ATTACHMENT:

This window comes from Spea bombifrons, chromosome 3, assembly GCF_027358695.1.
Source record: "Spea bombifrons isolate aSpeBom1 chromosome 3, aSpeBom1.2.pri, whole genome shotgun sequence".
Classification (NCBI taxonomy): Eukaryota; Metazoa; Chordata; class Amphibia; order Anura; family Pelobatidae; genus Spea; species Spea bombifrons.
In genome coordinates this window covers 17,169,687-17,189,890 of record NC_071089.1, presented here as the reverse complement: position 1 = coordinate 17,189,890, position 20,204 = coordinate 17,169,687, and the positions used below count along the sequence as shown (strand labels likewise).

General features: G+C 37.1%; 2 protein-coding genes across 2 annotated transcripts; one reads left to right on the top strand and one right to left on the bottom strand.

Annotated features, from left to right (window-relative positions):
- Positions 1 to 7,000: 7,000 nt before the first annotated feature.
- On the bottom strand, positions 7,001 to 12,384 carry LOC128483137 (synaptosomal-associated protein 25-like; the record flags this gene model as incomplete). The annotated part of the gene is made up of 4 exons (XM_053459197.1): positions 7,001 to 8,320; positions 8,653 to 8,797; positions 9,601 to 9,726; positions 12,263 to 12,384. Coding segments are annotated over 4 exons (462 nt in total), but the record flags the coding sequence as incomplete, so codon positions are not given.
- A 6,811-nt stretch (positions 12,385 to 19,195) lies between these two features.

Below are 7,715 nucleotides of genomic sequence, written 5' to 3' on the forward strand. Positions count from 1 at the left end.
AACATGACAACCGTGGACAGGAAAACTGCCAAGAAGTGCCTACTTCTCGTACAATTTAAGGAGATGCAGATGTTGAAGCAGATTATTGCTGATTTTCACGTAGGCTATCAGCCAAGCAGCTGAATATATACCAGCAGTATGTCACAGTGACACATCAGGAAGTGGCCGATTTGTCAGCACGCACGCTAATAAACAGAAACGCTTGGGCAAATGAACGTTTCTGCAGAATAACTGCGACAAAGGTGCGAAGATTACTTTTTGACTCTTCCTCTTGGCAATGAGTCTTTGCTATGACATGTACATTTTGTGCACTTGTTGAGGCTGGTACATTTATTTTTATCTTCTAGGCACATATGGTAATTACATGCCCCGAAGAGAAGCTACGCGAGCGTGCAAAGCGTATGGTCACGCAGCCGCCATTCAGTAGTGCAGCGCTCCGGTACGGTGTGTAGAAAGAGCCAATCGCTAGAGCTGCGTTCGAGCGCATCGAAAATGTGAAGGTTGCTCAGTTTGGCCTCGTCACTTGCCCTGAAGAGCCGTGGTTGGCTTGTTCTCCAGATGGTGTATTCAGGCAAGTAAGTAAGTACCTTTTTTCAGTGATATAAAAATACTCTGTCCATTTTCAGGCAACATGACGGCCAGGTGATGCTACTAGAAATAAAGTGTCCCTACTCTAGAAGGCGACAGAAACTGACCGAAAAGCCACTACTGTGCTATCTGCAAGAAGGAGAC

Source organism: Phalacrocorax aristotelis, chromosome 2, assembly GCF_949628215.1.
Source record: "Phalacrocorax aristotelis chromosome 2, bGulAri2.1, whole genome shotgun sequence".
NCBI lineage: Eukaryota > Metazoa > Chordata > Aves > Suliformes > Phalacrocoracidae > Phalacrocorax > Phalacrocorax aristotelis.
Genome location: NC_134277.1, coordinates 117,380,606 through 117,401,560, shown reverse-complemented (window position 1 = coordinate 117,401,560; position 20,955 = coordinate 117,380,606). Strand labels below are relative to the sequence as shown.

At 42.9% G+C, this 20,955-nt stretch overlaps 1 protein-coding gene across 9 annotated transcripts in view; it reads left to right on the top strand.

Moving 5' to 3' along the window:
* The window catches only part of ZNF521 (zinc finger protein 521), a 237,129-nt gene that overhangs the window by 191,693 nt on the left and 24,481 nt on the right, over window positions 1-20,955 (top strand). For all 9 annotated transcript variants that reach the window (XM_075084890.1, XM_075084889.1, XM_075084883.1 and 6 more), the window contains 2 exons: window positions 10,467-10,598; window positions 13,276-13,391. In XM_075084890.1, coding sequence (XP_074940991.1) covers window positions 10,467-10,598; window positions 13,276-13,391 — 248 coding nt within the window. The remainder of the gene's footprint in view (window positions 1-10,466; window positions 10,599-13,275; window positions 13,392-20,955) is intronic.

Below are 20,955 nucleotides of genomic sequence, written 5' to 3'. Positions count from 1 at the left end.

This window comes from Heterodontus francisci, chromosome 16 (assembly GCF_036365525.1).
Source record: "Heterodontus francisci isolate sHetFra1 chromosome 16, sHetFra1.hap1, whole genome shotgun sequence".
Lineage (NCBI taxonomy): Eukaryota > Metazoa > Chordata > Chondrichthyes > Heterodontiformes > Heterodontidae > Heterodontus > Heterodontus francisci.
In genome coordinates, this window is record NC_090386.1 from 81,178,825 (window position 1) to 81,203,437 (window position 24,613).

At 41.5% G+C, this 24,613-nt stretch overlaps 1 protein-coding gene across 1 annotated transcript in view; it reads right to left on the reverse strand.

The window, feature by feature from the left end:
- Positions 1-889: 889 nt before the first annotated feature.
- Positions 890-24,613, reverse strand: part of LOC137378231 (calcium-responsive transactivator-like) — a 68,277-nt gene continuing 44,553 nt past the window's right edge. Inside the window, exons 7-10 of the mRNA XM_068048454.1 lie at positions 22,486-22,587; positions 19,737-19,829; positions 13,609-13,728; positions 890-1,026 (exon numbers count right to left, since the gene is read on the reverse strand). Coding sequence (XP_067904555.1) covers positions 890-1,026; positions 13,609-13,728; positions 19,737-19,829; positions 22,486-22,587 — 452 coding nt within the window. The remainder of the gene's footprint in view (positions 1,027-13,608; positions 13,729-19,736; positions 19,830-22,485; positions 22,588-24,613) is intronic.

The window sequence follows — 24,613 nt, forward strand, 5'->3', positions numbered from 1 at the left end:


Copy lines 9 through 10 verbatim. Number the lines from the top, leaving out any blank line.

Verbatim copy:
- A 6,811-nt stretch (positions 12,385 to 19,195) lies between these two features.

Below are 7,715 nucleotides of genomic sequence, written 5' to 3' on the forward strand. Positions count from 1 at the left end.